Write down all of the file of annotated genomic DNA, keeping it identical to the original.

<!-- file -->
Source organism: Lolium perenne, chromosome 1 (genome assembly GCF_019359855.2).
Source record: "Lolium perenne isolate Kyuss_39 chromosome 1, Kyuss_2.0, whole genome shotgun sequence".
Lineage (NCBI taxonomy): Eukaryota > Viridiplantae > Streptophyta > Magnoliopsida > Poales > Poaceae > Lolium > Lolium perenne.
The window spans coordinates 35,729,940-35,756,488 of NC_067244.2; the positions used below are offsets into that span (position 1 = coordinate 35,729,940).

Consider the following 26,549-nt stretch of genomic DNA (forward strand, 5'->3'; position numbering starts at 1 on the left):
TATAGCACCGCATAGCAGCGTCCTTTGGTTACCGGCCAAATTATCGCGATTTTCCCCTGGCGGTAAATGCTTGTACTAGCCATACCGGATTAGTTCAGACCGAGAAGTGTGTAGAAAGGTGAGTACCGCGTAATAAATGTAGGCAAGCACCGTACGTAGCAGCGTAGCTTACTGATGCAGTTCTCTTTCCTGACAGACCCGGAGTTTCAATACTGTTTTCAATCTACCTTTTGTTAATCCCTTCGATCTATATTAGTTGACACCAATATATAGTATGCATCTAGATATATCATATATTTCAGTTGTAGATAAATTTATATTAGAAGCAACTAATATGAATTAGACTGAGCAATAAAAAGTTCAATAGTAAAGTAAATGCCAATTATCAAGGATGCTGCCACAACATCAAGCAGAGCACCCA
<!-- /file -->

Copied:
Source organism: Lolium perenne, chromosome 1 (genome assembly GCF_019359855.2).
Source record: "Lolium perenne isolate Kyuss_39 chromosome 1, Kyuss_2.0, whole genome shotgun sequence".
Lineage (NCBI taxonomy): Eukaryota > Viridiplantae > Streptophyta > Magnoliopsida > Poales > Poaceae > Lolium > Lolium perenne.
The window spans coordinates 35,729,940-35,756,488 of NC_067244.2; the positions used below are offsets into that span (position 1 = coordinate 35,729,940).

Consider the following 26,549-nt stretch of genomic DNA (forward strand, 5'->3'; position numbering starts at 1 on the left):
TATAGCACCGCATAGCAGCGTCCTTTGGTTACCGGCCAAATTATCGCGATTTTCCCCTGGCGGTAAATGCTTGTACTAGCCATACCGGATTAGTTCAGACCGAGAAGTGTGTAGAAAGGTGAGTACCGCGTAATAAATGTAGGCAAGCACCGTACGTAGCAGCGTAGCTTACTGATGCAGTTCTCTTTCCTGACAGACCCGGAGTTTCAATACTGTTTTCAATCTACCTTTTGTTAATCCCTTCGATCTATATTAGTTGACACCAATATATAGTATGCATCTAGATATATCATATATTTCAGTTGTAGATAAATTTATATTAGAAGCAACTAATATGAATTAGACTGAGCAATAAAAAGTTCAATAGTAAAGTAAATGCCAATTATCAAGGATGCTGCCACAACATCAAGCAGAGCACCCA